Dr Bernie Hudson
Microbiology and Infectious Diseases,
Royal North Shore Hospital,
Chronic Fatigue Syndrome and Infectious Diseases
Chronic fatigue syndrome (CFS) is diagnosed after a number of medical conditions including active, relapsing or untreated infection are excluded. The eventual outcome of infection with any agent is determined by the host immune response to that agent. Symptoms caused by active infection may be indistinguishable from those due to persistent harmful immune responses, despite eradication of the infectious agent. The Center for Disease Control and Prevention (CDC) criteria list a number of infectious diseases that must be excluded in order to diagnose CFS. Whilst this seems straightforward, it definitely is not. Confounding factors which will be discussed include the following:
- The CDC lists only a limited number of diseases which require exclusion. Therefore, untreated, as yet undescribed, or poorly characterised infectious diseases could be causing illness despite the diagnosis of CFS. Examples include mycoplasma, rickettsia, and human herpesvirus infections. The exact status of such infections remains to the determined.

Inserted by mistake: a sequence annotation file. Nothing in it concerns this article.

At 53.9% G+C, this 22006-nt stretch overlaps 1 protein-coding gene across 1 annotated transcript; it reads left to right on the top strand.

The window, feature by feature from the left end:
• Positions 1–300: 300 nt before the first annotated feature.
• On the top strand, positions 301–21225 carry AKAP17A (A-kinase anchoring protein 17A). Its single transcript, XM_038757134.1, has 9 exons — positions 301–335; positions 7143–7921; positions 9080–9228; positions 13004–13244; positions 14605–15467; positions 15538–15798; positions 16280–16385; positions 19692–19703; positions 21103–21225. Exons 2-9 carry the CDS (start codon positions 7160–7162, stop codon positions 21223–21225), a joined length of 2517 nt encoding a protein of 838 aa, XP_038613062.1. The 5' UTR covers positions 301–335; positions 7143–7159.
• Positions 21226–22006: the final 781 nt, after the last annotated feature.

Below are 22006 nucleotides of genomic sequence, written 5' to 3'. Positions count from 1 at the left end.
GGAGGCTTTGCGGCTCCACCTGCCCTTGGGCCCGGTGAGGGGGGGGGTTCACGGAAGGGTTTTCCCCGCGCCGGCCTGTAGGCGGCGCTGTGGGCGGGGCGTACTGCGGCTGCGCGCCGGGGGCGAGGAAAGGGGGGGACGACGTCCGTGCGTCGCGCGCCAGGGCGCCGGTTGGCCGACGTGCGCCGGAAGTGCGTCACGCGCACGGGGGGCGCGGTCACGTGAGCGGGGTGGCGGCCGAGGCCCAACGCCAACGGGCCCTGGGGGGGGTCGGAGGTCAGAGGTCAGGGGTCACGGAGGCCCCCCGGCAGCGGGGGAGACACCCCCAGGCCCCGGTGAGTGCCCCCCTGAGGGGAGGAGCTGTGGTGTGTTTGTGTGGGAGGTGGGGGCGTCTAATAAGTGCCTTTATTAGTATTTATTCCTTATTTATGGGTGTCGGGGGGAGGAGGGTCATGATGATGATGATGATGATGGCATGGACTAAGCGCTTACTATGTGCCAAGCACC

- Tests for some of these infections may have significant problems with false negative and false positive results. Previous infection with some agents may not have caused a detectable antibody response e.g. spirochetal infections such as leptospirosis, Lyme disease, some rickettsioses and some arbovirus infections.
- Tests for many infections may be unable to determine whether infection has resolved, or is persistent and causing illness e.g. Ross River and Barmah Forest virus infections, herpesviruses such as EBV, CMV, HHV.
- There may be no specific therapy for the infection, nor one that can guarantee virtually 100% cure rates, Additionally, many antimicrobial therapies have immunomodulating actions which make response to empiric therapy difficult to interpret.
All these factors require consideration in attempting to exclude possible treatable infectious causes of the individual's illness.
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